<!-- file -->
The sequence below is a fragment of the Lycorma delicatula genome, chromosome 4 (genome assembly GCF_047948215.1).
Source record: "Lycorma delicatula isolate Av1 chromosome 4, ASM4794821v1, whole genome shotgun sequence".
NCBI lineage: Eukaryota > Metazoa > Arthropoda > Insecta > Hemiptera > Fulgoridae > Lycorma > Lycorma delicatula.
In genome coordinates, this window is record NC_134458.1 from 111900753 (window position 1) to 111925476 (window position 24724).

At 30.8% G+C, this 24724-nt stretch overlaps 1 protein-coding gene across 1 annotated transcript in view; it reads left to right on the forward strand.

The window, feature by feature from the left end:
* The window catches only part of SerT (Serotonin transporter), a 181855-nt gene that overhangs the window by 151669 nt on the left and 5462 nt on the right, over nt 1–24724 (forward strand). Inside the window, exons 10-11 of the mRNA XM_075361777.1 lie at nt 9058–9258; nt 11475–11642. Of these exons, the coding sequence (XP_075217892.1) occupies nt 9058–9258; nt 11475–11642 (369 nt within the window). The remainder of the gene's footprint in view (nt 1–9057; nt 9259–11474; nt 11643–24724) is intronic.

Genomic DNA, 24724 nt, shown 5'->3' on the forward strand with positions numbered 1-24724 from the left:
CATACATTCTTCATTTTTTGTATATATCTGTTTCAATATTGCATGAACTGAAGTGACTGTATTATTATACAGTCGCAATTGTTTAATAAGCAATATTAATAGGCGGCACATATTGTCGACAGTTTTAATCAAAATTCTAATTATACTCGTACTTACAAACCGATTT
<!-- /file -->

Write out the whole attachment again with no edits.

The sequence below is a fragment of the Lycorma delicatula genome, chromosome 4 (genome assembly GCF_047948215.1).
Source record: "Lycorma delicatula isolate Av1 chromosome 4, ASM4794821v1, whole genome shotgun sequence".
NCBI lineage: Eukaryota > Metazoa > Arthropoda > Insecta > Hemiptera > Fulgoridae > Lycorma > Lycorma delicatula.
In genome coordinates, this window is record NC_134458.1 from 111900753 (window position 1) to 111925476 (window position 24724).

At 30.8% G+C, this 24724-nt stretch overlaps 1 protein-coding gene across 1 annotated transcript in view; it reads left to right on the forward strand.

The window, feature by feature from the left end:
* The window catches only part of SerT (Serotonin transporter), a 181855-nt gene that overhangs the window by 151669 nt on the left and 5462 nt on the right, over nt 1–24724 (forward strand). Inside the window, exons 10-11 of the mRNA XM_075361777.1 lie at nt 9058–9258; nt 11475–11642. Of these exons, the coding sequence (XP_075217892.1) occupies nt 9058–9258; nt 11475–11642 (369 nt within the window). The remainder of the gene's footprint in view (nt 1–9057; nt 9259–11474; nt 11643–24724) is intronic.

Genomic DNA, 24724 nt, shown 5'->3' on the forward strand with positions numbered 1-24724 from the left:
CATACATTCTTCATTTTTTGTATATATCTGTTTCAATATTGCATGAACTGAAGTGACTGTATTATTATACAGTCGCAATTGTTTAATAAGCAATATTAATAGGCGGCACATATTGTCGACAGTTTTAATCAAAATTCTAATTATACTCGTACTTACAAACCGATTT